mercredi 6 juin 2007

Lakes require tougher measures

Lakes require tougher measures

Published: Wednesday, June 06, 2007

The Gazette

Lakes are to Quebec what sunshine is to Florida: a large and reliable part of our collective geographic identity.

But 90 lakes in the Laurentians, the Eastern Townships, and elsewhere in Quebec were closed to swimmers and boaters last year, victims of blue-green algae infestations caused by too much phosphorus, both naturally occurring and man-made, in the water.

"Blue-green algae" sound harmless, even charming, like azure skies or emerald waters. But their other name, "cyanobacteria," is more blunt and properly alarming.

Protecting our water ecosystem is an imperative, both moral and economic, and when critics this week derided Quebec Environment Minister Line Beauchamp's $12-million plan to combat Quebec's algae problem as "noble" (politic-speak for useless), they were not all wrong. Twelve million is better than nothing, but it's not nearly enough.

The solution to this growing problem requires not only money. One component of the problem is dishwashing detergent, which still contains phosphates - chemicals Ottawa and Washington banned from laundry detergents and soaps 35 years ago to revive Lakes Ontario and Erie.

That measure saved those Great Lakes from a slow death. A good starting point for Beauchamp, then, would be to ban phosphate from dishwasher soaps, at least near lakes. Detergent-makers could surely be persuaded - even ahead of a law - that they have, say, one year to start making phosphate-free dish dish cleaners.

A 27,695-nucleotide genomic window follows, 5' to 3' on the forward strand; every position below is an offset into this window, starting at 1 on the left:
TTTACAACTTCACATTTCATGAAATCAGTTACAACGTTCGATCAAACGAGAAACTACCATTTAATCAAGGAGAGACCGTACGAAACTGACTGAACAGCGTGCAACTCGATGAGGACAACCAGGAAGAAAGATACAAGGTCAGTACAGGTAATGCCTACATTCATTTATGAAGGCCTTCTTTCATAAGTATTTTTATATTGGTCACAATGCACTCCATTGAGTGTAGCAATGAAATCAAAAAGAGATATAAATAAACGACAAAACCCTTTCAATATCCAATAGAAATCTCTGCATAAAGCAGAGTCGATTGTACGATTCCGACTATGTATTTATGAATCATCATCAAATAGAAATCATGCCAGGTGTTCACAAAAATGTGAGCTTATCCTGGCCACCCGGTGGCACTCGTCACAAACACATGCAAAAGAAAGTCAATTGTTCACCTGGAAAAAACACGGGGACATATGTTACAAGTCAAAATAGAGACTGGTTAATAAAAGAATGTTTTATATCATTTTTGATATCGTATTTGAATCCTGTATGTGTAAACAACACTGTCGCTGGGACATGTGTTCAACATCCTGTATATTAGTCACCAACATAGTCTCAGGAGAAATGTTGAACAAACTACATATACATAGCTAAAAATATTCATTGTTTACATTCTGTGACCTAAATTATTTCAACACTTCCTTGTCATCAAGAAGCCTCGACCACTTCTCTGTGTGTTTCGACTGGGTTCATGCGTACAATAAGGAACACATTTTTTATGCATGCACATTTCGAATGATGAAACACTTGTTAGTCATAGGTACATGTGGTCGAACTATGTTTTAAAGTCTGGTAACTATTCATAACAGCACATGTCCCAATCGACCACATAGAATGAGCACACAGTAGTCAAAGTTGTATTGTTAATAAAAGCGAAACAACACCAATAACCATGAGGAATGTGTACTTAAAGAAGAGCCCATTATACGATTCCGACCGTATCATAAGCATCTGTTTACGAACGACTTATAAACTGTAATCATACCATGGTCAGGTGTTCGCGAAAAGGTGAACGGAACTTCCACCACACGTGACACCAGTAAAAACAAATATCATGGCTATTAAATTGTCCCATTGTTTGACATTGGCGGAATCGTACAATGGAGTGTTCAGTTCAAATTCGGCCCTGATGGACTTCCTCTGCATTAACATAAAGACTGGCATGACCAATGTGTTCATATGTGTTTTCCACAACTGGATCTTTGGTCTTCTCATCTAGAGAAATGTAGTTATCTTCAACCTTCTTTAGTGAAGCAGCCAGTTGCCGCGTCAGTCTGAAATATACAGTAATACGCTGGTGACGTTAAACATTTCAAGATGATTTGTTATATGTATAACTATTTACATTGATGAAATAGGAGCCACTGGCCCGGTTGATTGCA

It's not rocket science, nor would it be expensive. In fact, Bloc Quebecois environment critic Bernard Bigras proposed this yesterday, urging that Ottawa ban phosphates outright, but an environment-department spokesperson said the federal government has no plan to do so.

There are plenty of other urgently needed measures, some of which Beauchamp's plan address in part, like planting 2.2 million trees near lakes to prevent run-off. Pell-mell tree-cutting by forestry companies and farmers, has eroded the natural barriers that lakes and rivers need as a buffer, and a couple of million seedlings won't make up for many millions of old-growth trees. So controlling clear-cutting in such well-defined areas would ease the problem. Nature provides exemplary equilibrium, and we disturb that balance at our peril.

Environmentalists rightly note phosphorus-laden fertilizers are sold to farmers to spread on their land, some of it at the waterline. That's also eminently stoppable, as is the problem of overloaded septic tanks that leak effluent into the water cycle.

Clean water is a priority. We rely on water for drinking water, for boating, swimming, to sit by on a hot weekend at the chalet. If we can't fix something so well within reach, how are we going to tackle the much thornier problems of the global environment?

Click here to read this artile at the Gazette.

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